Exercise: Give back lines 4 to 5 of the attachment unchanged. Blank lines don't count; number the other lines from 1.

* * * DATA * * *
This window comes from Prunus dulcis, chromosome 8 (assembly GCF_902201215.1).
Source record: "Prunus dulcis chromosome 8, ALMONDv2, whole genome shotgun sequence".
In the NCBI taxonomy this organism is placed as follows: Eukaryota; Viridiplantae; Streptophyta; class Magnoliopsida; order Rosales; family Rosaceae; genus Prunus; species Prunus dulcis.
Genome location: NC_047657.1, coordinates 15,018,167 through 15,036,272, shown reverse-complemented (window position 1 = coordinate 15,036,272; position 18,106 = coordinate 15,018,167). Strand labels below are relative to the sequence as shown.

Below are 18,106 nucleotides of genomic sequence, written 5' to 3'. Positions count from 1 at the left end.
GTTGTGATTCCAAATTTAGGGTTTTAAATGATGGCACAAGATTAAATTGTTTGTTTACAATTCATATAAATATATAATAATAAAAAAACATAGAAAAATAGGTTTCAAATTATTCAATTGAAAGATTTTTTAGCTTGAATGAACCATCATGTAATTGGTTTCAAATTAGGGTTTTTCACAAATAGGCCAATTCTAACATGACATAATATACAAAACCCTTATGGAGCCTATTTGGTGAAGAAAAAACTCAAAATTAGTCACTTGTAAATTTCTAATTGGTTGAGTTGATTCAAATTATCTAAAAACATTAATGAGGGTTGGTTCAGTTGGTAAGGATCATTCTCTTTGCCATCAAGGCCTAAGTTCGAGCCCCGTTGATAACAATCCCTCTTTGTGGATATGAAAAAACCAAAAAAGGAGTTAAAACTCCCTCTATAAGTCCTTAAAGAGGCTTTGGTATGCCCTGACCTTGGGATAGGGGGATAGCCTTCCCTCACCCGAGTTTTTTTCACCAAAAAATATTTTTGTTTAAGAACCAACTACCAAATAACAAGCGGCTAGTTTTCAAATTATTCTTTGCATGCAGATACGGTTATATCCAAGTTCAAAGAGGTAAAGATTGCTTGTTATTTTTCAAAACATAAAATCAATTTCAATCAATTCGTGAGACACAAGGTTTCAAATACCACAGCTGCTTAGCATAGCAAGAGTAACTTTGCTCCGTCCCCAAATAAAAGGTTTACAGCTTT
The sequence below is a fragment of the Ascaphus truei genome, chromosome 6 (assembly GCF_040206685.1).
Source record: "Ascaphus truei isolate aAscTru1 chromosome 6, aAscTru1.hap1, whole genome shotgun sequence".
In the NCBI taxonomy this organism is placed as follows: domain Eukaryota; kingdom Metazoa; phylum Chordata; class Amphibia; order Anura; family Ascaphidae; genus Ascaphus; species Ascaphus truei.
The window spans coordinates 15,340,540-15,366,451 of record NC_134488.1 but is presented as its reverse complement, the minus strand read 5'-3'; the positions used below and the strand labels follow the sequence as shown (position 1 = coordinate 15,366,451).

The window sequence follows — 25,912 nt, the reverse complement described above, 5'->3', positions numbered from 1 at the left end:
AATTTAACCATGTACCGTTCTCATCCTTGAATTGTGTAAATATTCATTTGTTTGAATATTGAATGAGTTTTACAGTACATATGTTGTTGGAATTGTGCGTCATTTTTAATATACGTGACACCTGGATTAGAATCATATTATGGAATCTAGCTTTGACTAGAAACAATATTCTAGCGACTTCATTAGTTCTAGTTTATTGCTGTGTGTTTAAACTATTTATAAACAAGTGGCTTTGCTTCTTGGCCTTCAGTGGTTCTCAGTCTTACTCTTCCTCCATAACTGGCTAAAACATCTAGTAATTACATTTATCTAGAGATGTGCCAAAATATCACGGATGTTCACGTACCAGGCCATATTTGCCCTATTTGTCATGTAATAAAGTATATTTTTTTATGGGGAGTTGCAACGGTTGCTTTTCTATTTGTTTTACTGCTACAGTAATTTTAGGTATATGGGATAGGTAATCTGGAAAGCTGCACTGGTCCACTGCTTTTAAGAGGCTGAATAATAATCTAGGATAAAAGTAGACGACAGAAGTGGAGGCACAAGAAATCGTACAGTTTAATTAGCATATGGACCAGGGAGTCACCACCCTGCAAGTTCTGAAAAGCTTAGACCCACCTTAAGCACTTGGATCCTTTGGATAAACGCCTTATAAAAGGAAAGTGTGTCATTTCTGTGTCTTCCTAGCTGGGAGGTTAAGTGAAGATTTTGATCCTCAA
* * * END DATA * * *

Genome location: NC_047657.1, coordinates 15,018,167 through 15,036,272, shown reverse-complemented (window position 1 = coordinate 15,036,272; position 18,106 = coordinate 15,018,167). Strand labels below are relative to the sequence as shown.

Below are 18,106 nucleotides of genomic sequence, written 5' to 3'. Positions count from 1 at the left end.